Ilija Gregorić
Ilija Gregorić (c. 1520 – 1574) was a Croatian soldier, best known as the military commander of rebels during the Croatian and Slovenian peasant revolt of 1573.He was born in Marija Gorica, a vi...
Eduardo Rózsa-Flores
Eduardo Rózsa-Flores (31 March 1960 – 16 April 2009) was a Bolivian-Hungarian-Croatian mercenary, journalist, actor, and secret agent. Born in Santa Cruz de la Sierra, Bolivia, he was known in H...
Eduardo Rózsa-Flores - Wikipedia
Vladimir Metikoš
Vladimir Metikoš (July 7, 1899 - 1945) was a Croatian general in the then Independent State of Croatia (NDH).Metikoš was born in Banja Luka. During World War I, he was posted on the Italian front as a...
Ivan Rukavina
Ivan Rukavina (January 26, 1912 – April 3, 1992) was army general of the Yugoslav People's Army, People's Hero of Yugoslavia and Croatian politician.Rukavina was a member of the International Brigades...
Ivan Rukavina - Wikipedia
Vuk Krsto Frankopan
Vuk II Krsto Frankopan Tržački (English: Wolf II Christopher Frankopan of Tržac) was a Croatian nobleman and soldier of the Frankopan family, father of noted poet and politician Fran Krsto Frankop...
Vuk Krsto Frankopan - Wikipedia
Marko Mesić (soldier)
Marko Mesić (30 September 1901 – 9 February 1982) was a decorated gunnery officer who served in the armies of the Kingdom of Yugoslavia, the Independent State of Croatia, and the SFR Yugoslavia. He is...
Marko Mesić (soldier) - Wikipedia
Miroslav Navratil
Miroslav (Friedrich) Navratil (19 July 1893 – 7 June 1947) was a Croatian soldier, pilot, and general who served in the armies of Austria-Hungary, the Kingdom of Yugoslavia, and the Independent State ...
Miroslav Navratil - Wikipedia
Marko Mesić (priest)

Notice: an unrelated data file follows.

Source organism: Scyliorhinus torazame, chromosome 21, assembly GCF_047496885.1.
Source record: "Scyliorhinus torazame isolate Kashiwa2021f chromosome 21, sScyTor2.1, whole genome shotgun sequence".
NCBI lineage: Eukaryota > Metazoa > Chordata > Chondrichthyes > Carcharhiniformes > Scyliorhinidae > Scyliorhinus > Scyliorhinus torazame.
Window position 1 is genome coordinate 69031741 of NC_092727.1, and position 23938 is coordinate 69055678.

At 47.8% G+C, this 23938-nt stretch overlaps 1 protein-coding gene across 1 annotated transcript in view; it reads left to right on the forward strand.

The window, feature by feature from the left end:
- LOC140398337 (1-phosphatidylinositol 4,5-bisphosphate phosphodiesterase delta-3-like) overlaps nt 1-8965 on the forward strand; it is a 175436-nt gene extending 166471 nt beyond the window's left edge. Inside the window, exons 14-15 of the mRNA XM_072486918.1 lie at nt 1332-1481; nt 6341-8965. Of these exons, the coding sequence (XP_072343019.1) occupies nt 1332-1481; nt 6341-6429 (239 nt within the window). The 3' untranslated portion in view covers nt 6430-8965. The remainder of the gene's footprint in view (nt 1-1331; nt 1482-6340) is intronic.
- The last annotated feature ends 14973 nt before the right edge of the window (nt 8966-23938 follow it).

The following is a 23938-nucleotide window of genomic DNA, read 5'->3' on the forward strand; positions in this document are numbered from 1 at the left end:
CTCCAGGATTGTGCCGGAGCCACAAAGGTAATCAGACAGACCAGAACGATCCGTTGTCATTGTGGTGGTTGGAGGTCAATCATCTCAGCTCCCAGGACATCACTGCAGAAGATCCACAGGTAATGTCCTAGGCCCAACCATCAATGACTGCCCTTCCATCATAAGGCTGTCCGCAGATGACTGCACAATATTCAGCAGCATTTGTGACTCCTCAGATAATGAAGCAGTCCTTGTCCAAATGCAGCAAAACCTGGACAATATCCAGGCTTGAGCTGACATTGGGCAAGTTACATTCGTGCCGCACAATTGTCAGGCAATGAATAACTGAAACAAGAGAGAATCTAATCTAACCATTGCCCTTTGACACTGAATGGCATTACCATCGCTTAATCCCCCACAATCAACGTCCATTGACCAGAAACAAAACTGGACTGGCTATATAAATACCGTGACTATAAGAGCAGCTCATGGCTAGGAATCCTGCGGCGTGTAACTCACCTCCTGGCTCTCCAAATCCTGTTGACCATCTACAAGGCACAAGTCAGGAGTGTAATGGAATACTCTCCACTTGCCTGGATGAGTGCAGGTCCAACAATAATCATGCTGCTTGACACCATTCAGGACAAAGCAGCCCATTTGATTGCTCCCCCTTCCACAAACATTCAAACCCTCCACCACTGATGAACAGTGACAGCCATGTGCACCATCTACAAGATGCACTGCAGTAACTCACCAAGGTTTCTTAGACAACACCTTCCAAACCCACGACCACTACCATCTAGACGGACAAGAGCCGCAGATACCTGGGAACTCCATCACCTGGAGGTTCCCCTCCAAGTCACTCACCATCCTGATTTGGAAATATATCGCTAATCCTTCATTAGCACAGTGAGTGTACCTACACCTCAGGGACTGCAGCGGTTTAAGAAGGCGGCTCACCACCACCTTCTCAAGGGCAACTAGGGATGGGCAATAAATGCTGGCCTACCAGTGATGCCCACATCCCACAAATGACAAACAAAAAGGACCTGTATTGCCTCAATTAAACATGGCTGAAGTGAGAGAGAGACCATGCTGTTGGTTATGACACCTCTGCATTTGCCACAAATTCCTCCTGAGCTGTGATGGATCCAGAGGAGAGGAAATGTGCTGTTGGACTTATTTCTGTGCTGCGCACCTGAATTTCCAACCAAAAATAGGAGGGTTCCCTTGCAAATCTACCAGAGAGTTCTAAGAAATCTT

Marko Mesić (Brinje, 1640? – Karlobag, 2 February 1713) was a Croatian priest and war hero from the Ottoman Wars. Under his command Croats liberated the region of Lika in the 17th century.
I...
Marko Mesić (priest) - Wikipedia
Luka Ibrišimović
fra Luka Ibrišimović (ca. 1626 – March 1698) was a Croatian friar who led an uprising against Ottoman forces in Slavonia.Ibrišimović was born in Požega or in Sibinj around 1626.On 12 March 1689,...
Luka Ibrišimović - Wikipedia
Matija Zmajević
Matija Zmajević (also Matej Zmajević, in Russia Matvei Khristoforovich Zmayevich Russian: Матвей Христофорович Змаевич) (January 6, 1680, Perast, Bay of Kotor - August 23, 1735, Tavrov, Russia) wa...
Matija Zmajević - Wikipedia
Josip Kazimir Drašković
Josip Kazimir Drašković (1716–1765), a brilliant Croatian general who played a particularly important role in the Seven Years' War (1756–1763). Count, of the noble House of Drašković (Draskovich). H...
Josip Kazimir Drašković - Wikipedia
Baron Franz von der Trenck
Baron Franz von der Trenck (German: Franz Freiherr von der Trenck, Croatian: Barun Franjo Trenk) (Reggio di Calabria. January 1, 1711 – Brno. October 4, 1749) was an Austrian soldier.Trenck was born i...
Baron Franz von der Trenck - Wikipedia
Ivan Gošnjak
Ivan Gošnjak (Serbian Cyrillic: Иван Гошњак; 10 June 1909 – 8 February 1980) was a Croatian communist who held numerous important offices in Yugoslavia during and after World War II, serving as th...
Ivan Gošnjak - Wikipedia
Ishak Pasha
Ishak Pasha (Turkish: İshak Paşa; fl. 1469–died 1497) was an Ottoman general, statesman, and later Grand Vizier.
Halil Inalcik believes that Ishak Pasha is created by the confusion between sev...
Ivan Lenković
Ivan Lenković (died 22 June 1569) was a Habsburg Croatian army general and the leader of the Uskoks. He is noted for the construction of Fortress Nehaj and as a captain of the Senj area. He also con...
Živko Budimir
Živko Budimir ([ʒîːʋko bûdimiːr]; 20 November 1962) is a Bosnian politician serving as President of the Federation of Bosnia and Herzegovina, one of the two autonomous entities that compose Bosnia and...
Živko Budimir - Wikipedia
Petar Kružić
Petar Kružić (died 1537) was a Croatian knez, captain, soldier and defender of Klis, and the captain of Senj.In the early 16th century Petar Kružić (Prince of Klis) defended the Klis Fortress against ...
Petar Kružić - Wikipedia